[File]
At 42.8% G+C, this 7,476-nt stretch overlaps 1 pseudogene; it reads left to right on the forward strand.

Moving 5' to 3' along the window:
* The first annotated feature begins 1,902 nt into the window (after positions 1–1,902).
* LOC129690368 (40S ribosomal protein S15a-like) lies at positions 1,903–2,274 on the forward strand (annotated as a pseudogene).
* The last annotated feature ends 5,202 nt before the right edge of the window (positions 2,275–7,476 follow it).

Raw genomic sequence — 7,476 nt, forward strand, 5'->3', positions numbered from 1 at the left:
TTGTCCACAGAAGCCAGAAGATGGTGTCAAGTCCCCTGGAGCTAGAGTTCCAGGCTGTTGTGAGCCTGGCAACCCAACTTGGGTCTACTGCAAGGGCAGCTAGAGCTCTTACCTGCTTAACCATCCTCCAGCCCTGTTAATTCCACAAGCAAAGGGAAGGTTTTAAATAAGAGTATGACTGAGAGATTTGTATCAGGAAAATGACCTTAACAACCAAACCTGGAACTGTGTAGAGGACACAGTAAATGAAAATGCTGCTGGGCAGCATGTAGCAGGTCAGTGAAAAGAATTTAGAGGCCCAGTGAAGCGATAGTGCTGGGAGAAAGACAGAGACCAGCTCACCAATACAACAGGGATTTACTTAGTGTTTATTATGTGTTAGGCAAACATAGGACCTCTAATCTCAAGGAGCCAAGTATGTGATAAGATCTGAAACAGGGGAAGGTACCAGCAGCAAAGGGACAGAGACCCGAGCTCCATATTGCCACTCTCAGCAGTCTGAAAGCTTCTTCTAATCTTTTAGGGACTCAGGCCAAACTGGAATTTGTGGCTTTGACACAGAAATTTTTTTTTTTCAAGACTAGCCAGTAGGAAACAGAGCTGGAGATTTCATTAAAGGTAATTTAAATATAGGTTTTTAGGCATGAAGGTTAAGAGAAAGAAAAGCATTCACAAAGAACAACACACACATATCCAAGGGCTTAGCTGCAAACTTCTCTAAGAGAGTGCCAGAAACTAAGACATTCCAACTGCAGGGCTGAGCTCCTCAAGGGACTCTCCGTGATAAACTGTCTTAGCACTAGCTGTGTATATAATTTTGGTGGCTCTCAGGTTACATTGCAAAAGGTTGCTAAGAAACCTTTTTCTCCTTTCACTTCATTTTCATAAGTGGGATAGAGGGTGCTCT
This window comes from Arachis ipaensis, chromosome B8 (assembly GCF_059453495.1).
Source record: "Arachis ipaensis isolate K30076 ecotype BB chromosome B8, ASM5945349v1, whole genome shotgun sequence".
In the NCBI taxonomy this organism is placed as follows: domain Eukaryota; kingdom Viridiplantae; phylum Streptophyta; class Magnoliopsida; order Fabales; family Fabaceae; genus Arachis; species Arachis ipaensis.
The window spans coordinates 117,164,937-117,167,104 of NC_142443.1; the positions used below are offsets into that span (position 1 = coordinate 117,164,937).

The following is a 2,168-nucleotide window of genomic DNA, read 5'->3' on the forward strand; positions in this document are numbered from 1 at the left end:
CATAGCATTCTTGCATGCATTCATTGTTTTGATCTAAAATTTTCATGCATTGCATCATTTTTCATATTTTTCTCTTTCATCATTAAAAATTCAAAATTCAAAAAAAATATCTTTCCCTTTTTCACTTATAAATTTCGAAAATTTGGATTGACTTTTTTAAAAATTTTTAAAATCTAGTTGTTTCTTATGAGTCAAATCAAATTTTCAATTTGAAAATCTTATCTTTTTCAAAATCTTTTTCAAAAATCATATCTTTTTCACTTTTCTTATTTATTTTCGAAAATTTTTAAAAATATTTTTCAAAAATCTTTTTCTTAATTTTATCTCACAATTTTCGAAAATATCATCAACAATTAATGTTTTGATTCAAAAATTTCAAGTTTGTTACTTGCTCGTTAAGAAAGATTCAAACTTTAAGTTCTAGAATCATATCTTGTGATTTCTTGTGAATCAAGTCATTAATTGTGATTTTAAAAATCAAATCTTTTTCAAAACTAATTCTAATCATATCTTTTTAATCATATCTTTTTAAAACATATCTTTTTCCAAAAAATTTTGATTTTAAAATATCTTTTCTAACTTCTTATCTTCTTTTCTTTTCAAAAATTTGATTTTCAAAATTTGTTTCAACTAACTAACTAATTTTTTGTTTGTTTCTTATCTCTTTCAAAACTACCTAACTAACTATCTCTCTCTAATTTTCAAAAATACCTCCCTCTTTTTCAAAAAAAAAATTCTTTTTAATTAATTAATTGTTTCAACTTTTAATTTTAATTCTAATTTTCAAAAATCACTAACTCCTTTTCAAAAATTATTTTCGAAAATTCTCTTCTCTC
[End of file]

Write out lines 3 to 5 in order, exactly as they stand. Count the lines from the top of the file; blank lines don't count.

* The first annotated feature begins 1,902 nt into the window (after positions 1–1,902).
* LOC129690368 (40S ribosomal protein S15a-like) lies at positions 1,903–2,274 on the forward strand (annotated as a pseudogene).
* The last annotated feature ends 5,202 nt before the right edge of the window (positions 2,275–7,476 follow it).